When you're holding a virtual meeting or event with a large group of attendees, muting everyone except the speaker is a requirement to reduce distractions and background noise. Even with smaller groups, though, some good arguments exist for muting the group during presentations. While muting your participants solves the background noise problem, it creates another issue– how do you keep people engaged when they can't chime in, ask a question, or otherwise freely participate? Let's take a look at everything you need to know about muting participants in a Zoom meeting.
When you're holding a virtual meeting or event with a large group of attendees, muting everyone except the speaker is a requirement to reduce distractions and background noise. Even with smaller groups, though, some good arguments exist for muting the group during presentations.
While muting your participants solves the background noise problem, it creates another issue– how do you keep people engaged when they can't chime in, ask a question, or otherwise freely participate?
Luckily, there are a lot of tricks and tips you can use to make sure your meeting or event flows smoothly and everyone stays present and interested in the topic at hand. Let's take a look at everything you need to know about muting participants in a Zoom meeting.
If you're used to having Zoom meetings with a small handful of colleagues, you might not think muting participants is ever something that needs to occur. The truth is, though, there are a lot of situations where muting everyone but the speaker is appropriate.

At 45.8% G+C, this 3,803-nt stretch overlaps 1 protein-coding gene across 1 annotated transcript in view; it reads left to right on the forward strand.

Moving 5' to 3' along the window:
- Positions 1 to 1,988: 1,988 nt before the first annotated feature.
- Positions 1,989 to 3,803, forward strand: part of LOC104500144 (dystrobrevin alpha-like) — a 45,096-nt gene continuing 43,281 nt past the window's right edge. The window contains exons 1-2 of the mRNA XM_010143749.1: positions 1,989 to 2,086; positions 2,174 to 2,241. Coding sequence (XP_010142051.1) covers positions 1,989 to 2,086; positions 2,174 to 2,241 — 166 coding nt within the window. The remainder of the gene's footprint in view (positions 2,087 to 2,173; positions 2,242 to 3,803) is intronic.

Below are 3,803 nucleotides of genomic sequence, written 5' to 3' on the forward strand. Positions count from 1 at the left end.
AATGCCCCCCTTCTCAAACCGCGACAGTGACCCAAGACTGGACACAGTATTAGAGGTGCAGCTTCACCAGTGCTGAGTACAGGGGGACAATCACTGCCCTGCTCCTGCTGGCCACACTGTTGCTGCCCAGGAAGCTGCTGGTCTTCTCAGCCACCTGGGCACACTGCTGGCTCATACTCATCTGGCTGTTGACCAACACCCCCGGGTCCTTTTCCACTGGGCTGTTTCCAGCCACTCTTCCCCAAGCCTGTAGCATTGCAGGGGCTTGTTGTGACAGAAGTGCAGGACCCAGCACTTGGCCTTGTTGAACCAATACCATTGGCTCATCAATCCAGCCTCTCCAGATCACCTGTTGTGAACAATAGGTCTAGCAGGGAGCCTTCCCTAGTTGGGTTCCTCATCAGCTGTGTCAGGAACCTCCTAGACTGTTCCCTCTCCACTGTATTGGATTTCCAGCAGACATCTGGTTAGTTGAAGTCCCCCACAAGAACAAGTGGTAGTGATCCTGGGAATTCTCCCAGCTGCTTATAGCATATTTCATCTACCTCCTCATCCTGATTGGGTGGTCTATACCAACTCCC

Let's look at some common reasons why putting attendees on mute for portions of a meeting might be the right choice.
When you're having a small meeting, you might not find it necessary to mute participants. However, the more people there are, the more potential disruptions there can be. This is particularly true if your meeting is focused on a hot topic at your company, where people might be jumping at the bit to offer their two cents.
You can help to control the flow of conversation by muting meeting participants until it is time for them to ask questions, share their thoughts, or otherwise participate.
This is a big one– when there are large groups in a Zoom meeting, there's simply going to be a lot of background noise. We aren't speaking poorly of your attendees. Even if everyone is fully engaged and on their best behavior, there are environmental sounds and distractions that become increasingly likely the larger the group.
For example, one person might have a construction crew working outside their office, while another might share an apartment wall with a neighbor whose dog simply doesn't want to stop barking. Even the sounds of coughing, sniffling, or ringing phones can be a major distraction when amplified by a large group.
In large groups, only having the person speaking unmuted is practically essential. Otherwise, you'll be dealing with distractions left and right.
When there are a lot of people on the same call, it's easy for things to get off track. You might find that people are constantly talking over one another or that you have to repeat your main points several times. This isn't just frustrating– it's inefficient.
Muting participants means you can control who is speaking and when. This can create a sense of order in an otherwise potentially chaotic meeting.
Of course, sometimes people aren't on their best behavior. Many people simply consider it common sense to mute themselves when they aren't the one speaking, not to mention if there is distracting background noise coming from their end of the computer.